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‘Doctor, I’ve just had my health check done through work, and been told to come and see you to discuss the results’. A large wedge of paper gets deposited on your desk with lots of bar charts and colour coding. I’m sure this is a scenario that most of us are seeing increasingly, and if you’re like me it tends to lead to a twitchy eye and images of the boiling head emoji 🤯.
So it was with a little internal cheer that I read the Screening Position Statement from the RCGP and BMA in October relating to screening that has not been approved by the UK National Screening Committee. There is a burgeoning private screening market offering everything from simple blood tests to full body scans, ultrasounds and questionable bone density tests, so this paper sets out to fill the huge gap in guidance regarding use of these tests, and where responsibility lies for reviewing the results. All too often the results are simply pushed back to us in General Practice to review, which as the paper states is ‘an inappropriate use of NHS resources and can have a potentially significant negative impact on primary care’. The paper states that the RCGP does not support non-evidence-based screening and that ‘the organisation initiating the screening should not assume that general practitioners will deal with the results. Organisations offering these interventions must organise and fund follow-up so that patients are adequately supported and so that the interventions do not impact negatively on the use of NHS resources.’ As discussed in the BMJ after its publication (BMJ 2019;366:l5707), the lead author Margaret McCartney is realistic that this won’t solve all the problems of non-evidence based screening, but it hopefully ‘will lead to positive change’.
In a time when NHS budgets are as tight as they have been for many years, we simply cannot waste precious resources on interventions that have no proven benefit, and screening in general is an area that I think we need to be looking at much more critically. We are incredibly luck in this country to have the National Screening Committee (NSC), which gives objective recommendations on the benefits and harms of population screening, yet as is happening in the private sector, screening ‘pilots’ and ‘programmes’ are getting introduced into the NHS without good evidence to support them. The NHS Health Check is one such anomaly, and is conspicuous by its absence in the list of NSC recommendations. The latest review of the literature on the NHS Health Check programme (British Journal of General Practice 2018; 68 (672)) suggests that overall uptake is <50% and that current modelling estimates the programme prevents one CVD event for every ~5000 people screened, and there is a lack of evidence as to whether the programme has had any impact on health-related behaviours. The initial modelling suggesting that health checks would be a cost effective initiative was based on the improbably optimistic premise that >75% of people would attend screening and that >85% of those picked up with high cholesterol or high CVD risk scores would be prescribed statins. The fact that the Health Check seems to be making minimal impact should come as little surprise. The latest Cochrane review on general health checks published earlier this year concluded they have little or no effect on total mortality, cancer mortality, fatal and non-fatal IHD and probably have little or no effect on fatal and non-fatal stroke and cardiovascular mortality (all moderate to high certainty evidence). Unusually they go as far as to suggest that further research is not indicated on general health checks as ‘it seems futile based on the large amount of available data’.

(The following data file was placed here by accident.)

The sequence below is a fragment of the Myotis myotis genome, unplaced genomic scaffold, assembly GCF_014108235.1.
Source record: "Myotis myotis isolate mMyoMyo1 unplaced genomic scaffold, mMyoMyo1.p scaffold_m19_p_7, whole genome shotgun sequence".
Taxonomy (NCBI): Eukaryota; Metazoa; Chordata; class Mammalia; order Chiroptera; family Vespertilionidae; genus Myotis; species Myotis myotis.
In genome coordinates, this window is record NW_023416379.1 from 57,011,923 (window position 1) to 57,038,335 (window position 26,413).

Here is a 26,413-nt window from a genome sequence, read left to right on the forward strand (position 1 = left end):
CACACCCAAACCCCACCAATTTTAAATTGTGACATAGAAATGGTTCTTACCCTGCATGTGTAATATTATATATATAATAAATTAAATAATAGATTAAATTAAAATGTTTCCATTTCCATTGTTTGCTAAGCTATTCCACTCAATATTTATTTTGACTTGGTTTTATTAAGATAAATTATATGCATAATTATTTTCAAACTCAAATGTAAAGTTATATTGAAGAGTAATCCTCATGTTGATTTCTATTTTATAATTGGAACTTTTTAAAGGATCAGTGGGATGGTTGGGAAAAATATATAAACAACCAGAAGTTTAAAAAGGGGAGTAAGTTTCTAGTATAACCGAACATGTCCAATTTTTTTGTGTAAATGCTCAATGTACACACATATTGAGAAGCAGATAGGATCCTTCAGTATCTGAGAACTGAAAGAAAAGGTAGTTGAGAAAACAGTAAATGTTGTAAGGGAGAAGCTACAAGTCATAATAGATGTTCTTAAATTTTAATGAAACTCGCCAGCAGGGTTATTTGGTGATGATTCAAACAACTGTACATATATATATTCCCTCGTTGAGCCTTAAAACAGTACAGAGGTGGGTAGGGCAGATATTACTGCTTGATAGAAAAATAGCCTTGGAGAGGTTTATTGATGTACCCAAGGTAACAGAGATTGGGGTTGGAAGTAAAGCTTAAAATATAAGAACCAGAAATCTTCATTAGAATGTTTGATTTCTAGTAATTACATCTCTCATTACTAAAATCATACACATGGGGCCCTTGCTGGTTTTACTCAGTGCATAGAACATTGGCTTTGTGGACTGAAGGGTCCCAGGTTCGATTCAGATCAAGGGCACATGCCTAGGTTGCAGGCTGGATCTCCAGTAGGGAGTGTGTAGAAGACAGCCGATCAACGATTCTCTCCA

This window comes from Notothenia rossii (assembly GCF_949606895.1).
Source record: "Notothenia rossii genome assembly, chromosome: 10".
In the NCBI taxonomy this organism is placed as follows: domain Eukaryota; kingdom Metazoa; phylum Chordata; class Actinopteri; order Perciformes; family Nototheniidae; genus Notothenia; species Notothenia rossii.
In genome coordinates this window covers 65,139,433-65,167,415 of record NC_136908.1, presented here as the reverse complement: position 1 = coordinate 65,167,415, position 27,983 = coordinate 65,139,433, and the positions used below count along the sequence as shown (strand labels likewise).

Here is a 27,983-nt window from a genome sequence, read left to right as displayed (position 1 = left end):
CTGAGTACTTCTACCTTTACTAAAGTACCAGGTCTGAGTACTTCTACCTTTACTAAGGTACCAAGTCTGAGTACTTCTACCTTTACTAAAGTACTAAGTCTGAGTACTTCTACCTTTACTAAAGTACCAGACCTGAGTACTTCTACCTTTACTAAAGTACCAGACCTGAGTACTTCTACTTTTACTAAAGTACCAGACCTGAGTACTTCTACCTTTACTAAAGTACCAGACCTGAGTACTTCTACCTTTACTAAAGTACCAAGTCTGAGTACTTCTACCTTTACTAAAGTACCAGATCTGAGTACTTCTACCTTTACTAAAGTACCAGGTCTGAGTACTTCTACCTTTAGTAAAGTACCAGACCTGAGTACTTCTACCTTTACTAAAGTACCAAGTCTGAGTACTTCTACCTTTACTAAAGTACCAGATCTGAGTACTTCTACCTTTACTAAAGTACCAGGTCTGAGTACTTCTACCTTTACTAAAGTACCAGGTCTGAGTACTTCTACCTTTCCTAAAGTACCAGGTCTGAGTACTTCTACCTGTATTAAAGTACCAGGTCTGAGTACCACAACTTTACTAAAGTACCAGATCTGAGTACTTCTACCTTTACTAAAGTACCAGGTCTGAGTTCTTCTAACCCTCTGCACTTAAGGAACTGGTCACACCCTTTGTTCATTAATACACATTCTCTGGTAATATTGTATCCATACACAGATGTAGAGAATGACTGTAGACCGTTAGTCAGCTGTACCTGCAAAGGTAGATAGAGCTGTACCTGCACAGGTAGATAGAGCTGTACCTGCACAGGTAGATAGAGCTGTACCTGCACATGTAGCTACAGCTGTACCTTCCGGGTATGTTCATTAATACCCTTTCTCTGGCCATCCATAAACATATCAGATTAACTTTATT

Applying the mantra that ‘all screening causes harm; some does good, and some more good than harm at a reasonable cost’ is something we collectively need to mindful of when considering both individual and population screening. And as for direct to consumer genetic testing…well that is another whole can of worms that we will be discussing in our Spring 2020 reviews!
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